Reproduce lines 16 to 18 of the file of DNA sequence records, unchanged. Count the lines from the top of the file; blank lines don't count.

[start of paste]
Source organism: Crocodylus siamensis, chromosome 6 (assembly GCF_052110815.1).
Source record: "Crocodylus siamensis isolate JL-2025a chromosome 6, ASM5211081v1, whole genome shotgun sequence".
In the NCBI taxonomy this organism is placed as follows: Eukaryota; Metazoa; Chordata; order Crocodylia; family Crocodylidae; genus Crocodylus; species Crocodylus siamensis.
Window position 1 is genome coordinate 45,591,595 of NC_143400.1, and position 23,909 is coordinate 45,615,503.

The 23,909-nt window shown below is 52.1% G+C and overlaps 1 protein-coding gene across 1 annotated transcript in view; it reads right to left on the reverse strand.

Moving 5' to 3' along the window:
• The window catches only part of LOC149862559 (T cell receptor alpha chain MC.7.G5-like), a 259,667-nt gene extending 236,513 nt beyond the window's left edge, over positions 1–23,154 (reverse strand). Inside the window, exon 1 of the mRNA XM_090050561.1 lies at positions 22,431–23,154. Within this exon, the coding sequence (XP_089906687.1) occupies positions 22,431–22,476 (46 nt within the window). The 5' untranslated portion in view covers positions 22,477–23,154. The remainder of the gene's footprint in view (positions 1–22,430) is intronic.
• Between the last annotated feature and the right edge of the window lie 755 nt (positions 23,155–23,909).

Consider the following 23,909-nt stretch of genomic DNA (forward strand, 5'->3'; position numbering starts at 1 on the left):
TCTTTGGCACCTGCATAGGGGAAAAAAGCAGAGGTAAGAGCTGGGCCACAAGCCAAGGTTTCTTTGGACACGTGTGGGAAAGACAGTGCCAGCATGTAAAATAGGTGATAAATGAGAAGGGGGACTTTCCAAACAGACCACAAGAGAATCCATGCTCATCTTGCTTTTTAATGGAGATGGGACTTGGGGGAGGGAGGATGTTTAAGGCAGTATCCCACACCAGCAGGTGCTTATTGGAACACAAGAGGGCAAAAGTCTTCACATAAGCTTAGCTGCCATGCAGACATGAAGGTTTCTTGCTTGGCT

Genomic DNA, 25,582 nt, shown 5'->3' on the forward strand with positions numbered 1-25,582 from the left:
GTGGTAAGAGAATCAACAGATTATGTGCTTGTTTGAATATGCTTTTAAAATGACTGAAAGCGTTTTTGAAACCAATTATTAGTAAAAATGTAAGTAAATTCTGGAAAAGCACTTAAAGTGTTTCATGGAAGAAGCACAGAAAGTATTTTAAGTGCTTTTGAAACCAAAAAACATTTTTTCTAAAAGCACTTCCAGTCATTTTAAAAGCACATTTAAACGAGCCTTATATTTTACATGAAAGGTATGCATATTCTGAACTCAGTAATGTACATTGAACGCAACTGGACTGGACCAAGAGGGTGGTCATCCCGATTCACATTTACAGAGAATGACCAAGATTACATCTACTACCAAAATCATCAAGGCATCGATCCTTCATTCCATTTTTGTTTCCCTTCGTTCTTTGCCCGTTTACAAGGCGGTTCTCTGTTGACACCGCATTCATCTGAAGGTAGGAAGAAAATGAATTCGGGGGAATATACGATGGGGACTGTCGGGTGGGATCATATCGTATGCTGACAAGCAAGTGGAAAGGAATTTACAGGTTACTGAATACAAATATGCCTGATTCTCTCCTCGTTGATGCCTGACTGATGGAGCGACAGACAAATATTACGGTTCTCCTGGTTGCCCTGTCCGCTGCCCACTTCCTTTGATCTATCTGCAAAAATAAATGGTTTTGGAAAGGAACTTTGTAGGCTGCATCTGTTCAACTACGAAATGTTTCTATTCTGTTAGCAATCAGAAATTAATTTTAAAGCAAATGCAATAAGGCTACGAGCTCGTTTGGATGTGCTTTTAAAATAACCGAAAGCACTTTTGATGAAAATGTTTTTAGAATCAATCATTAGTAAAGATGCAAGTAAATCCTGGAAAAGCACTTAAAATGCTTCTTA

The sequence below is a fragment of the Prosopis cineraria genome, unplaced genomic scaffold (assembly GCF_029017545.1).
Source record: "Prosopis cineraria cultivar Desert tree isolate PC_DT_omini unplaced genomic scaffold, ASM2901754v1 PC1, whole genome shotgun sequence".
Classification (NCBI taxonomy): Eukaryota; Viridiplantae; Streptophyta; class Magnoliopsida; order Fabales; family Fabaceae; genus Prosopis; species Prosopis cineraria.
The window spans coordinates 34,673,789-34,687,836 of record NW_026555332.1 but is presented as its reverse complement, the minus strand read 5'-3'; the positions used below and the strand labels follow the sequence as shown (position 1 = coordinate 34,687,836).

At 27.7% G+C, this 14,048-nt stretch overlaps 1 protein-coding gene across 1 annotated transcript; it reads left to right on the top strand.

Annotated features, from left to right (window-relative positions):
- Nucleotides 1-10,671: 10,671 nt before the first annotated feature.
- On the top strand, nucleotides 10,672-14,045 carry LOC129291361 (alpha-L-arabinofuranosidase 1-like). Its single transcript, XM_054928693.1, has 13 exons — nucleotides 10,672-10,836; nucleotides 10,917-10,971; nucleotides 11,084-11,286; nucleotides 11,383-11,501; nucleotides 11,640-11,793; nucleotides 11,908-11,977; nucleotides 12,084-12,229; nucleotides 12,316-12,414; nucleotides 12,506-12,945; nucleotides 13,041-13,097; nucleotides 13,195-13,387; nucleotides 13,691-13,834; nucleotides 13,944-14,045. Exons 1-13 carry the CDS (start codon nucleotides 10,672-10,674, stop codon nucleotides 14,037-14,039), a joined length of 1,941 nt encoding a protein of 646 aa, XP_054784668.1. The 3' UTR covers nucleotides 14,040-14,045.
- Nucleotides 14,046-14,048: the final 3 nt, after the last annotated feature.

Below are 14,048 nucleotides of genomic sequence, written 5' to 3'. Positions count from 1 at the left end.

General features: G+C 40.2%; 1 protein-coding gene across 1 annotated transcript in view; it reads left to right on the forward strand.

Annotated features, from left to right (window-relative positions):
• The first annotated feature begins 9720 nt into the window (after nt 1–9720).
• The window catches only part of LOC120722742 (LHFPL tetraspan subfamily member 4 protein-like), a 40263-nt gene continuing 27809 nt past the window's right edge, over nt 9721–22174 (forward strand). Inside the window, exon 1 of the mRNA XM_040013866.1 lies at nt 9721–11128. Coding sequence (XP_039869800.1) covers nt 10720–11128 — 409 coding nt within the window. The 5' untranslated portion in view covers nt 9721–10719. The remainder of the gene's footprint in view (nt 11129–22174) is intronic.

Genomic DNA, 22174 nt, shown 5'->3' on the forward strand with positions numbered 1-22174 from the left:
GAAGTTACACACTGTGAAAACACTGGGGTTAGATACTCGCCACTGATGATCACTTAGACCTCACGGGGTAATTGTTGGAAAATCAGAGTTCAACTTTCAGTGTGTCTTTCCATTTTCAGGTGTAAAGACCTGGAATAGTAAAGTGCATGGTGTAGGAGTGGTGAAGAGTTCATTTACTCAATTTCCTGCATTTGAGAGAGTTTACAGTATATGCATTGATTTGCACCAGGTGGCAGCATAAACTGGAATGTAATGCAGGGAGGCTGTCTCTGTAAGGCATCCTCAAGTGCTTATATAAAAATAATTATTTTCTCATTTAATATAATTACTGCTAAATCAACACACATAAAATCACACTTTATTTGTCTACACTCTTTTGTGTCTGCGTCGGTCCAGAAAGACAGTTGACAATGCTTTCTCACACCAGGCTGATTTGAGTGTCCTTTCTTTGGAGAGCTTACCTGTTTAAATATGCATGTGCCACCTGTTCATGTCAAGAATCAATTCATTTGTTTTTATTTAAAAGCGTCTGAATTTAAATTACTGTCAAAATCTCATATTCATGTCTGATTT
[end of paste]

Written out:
The window spans coordinates 34,673,789-34,687,836 of record NW_026555332.1 but is presented as its reverse complement, the minus strand read 5'-3'; the positions used below and the strand labels follow the sequence as shown (position 1 = coordinate 34,687,836).

At 27.7% G+C, this 14,048-nt stretch overlaps 1 protein-coding gene across 1 annotated transcript; it reads left to right on the top strand.

Annotated features, from left to right (window-relative positions):